One of the best concerts I saw in the 1990s was Cher’s Farewell Tour. I have always been a huge Cher fan from when she was a duo with Sonny until now. I had her album Gypsies, Tramps and Thieves on 8-track and listened to it over and over. She isn’t the best singer, but she is a fantastic performer.

Since Cher, I have seen many musicians perform – Keith Urban, Carrie Underwood, Hunter Hayes, Sugarland, Miranda Lambert, Reba McEntire and Lee Ann Womack (twice), and George Strait, the king of country music. (Note: I've included a link to my favorite Strait song performed live.)

What’s so great about seeing/hearing a performer live? Part of the draw is the anticipation of what he/she is going to look like or sound like, of what kind of relationship he/she will have with the audience and of what the other spectators will look and act like. At the end, I just want to see if I got my money’s worth. I know that I can hear these singers on the radio, buy their music on iTunes or watch their videos on YouTube. However, it just doesn’t compare to being in a 15,000+ seat coliseum that’s packed with people who are all wanting to see the same person and have the same experience.

Which were my favorite concerts? I’d have to say that Cher was probably number one simply because I had been a fan for so long when I did see her. I also liked Reba McEntire and Carrie Underwood because both were big productions with lots of costume changes. Taylor Swift was great, too, because she wanted to really connect to her audience, especially the young girls. She also had a gimmick given to every attendee, a light-up wristband which flashed in time with her songs. The tech people had control of the wristband during the concert just like Taylor controlled the crowd. I don’t want to know how this worked technically, but everyone got to keep the band at the end. Now it just flashes when you moved it. At the end, we got to take home a flashing wristband and the memory of a great concert.

Which concert/performer was your favorite?

Saturday, June 6, 2015

Ok, I'm retired. Now what?

When I started this blog over a year ago, I stated that the purpose was to use my writing and your thoughts and comments to help me transition into retirement. Well, June 3, 2015 was my R-Day, the day I've been yearning for, the date I set on my phone’s countdown app, and the date to mark changes in my life.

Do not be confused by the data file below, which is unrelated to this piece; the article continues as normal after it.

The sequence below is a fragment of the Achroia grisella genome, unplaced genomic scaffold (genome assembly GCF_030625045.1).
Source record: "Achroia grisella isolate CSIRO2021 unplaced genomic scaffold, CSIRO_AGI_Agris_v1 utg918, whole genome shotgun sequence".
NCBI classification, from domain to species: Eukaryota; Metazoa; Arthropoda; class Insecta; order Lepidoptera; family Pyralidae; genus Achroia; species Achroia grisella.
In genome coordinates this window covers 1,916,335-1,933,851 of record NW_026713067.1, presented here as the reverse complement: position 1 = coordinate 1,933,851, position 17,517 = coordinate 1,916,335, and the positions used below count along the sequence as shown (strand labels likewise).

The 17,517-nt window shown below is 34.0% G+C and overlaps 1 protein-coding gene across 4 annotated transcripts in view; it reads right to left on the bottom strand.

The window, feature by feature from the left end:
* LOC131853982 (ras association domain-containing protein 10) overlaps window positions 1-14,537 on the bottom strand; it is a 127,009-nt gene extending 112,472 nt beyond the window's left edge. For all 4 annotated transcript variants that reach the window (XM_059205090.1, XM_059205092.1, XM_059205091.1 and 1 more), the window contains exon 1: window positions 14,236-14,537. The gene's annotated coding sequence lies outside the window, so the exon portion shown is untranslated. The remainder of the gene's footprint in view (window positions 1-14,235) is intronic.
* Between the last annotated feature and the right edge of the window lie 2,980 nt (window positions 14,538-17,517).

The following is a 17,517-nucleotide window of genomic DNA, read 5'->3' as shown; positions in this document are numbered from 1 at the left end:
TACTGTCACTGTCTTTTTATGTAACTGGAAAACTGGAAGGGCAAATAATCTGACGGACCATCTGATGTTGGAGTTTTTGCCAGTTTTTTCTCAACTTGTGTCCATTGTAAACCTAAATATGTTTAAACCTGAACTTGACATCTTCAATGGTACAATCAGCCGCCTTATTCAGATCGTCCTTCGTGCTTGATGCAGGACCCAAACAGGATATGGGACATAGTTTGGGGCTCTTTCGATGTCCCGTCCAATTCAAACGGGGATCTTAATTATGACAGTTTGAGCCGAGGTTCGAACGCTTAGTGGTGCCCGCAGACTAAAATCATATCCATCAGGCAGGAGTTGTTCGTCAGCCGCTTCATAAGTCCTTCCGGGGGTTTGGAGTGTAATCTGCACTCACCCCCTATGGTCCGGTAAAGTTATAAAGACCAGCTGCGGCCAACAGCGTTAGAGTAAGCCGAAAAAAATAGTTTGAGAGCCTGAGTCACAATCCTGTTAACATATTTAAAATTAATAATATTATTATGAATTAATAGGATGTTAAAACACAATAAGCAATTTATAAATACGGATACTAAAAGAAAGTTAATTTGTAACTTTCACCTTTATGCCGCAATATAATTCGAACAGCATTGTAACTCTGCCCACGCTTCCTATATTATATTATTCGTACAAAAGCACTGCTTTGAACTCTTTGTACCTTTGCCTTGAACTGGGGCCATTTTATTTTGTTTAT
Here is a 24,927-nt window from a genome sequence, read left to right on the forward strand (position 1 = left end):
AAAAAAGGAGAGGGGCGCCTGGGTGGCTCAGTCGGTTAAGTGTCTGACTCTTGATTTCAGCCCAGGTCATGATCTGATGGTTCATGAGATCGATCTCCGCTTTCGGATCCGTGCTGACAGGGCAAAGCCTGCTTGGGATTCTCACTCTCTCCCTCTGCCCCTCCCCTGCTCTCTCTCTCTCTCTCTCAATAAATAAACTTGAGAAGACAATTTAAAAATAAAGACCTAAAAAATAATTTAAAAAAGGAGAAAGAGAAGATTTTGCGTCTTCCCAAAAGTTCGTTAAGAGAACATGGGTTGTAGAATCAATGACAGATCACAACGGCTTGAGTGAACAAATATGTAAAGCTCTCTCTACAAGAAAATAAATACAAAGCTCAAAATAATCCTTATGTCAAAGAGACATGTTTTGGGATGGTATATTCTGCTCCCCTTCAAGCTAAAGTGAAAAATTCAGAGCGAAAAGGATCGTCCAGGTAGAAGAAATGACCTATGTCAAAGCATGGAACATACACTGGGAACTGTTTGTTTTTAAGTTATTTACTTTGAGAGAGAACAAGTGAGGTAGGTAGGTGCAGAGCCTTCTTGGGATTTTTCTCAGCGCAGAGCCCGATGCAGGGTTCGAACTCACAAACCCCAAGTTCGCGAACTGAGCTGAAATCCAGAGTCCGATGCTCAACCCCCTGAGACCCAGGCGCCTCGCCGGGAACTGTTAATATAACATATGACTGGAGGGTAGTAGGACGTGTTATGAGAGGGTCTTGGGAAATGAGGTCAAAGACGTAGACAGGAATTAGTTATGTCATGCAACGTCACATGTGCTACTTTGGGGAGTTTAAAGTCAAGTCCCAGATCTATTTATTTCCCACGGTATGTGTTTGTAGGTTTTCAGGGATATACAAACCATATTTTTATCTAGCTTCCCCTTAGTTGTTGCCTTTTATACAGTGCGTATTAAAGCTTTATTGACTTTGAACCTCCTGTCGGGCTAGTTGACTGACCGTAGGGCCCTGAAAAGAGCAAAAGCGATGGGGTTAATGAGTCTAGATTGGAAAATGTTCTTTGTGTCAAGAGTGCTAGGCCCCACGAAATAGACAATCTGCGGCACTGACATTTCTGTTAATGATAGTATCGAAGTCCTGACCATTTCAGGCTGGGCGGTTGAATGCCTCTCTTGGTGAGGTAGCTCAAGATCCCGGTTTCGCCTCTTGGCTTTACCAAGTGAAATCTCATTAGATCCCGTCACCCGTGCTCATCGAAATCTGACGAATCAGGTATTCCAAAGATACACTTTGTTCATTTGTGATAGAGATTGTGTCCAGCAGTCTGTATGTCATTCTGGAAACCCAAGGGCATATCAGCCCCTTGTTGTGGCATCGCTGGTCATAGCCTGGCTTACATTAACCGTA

That date came and went, and not much has changed except that I will now earn less than half my regular paycheck. Maybe it's because I'm used to having summers off that it doesn't seem like retirement. June, July and half of August were always spent at home or traveling, so this summer feels the same as the others. I'll probably feel differently when my friends and granddaughter go back to school and Drew goes back to work at FSU. I'll let you know.

In order to not get bored, I have lined up some activities to do in the fall. I want to learn to play Bridge so I can keep my mind sharp. There’s a class starting in September that I’ll take. The class is in the middle of the day. Yes, the MIDDLE of the day, and I won’t have to take time off work.  It’s probably filled with retirees, too, so I’ll meet new people. That’s something to look forward to.

I also have home renovations planned, namely the kitchen and my pool. Those projects will take up a lot of time and money, but they must be done. I've always hated projects like these, but now I'll have time to make unhurried decisions. I might actually enjoy spending all that money!

I also have some volunteer work that I hope to do. I’ll get those all lined up in the fall. I hope that I can concentrate on my health now that I have no excuse for taking time for myself. Maybe I’ll lose that extra 50 pounds.

My retired friends say that when I get fully into the swing of retirement, I won't know how I ever worked an 8 hours job because I'll have so many activities to keep me busy. I hope not. For now, this summer, the summer I’ve dreamed and planned for the past year, I hope to spend in North Carolina doing nothing breathing deeply.

One thing I’m unsure of now is what the focus of this blog can be. I can’t very well have it about getting ready for retirement since that’s a done deal. Until I can decide on a focus, I will tell some of my “newly-retired-person” stories. Of course, I’ll write about other events, activities, world issues, etc., that are sure to bore you. I’d appreciate your suggestions of a direction/focus.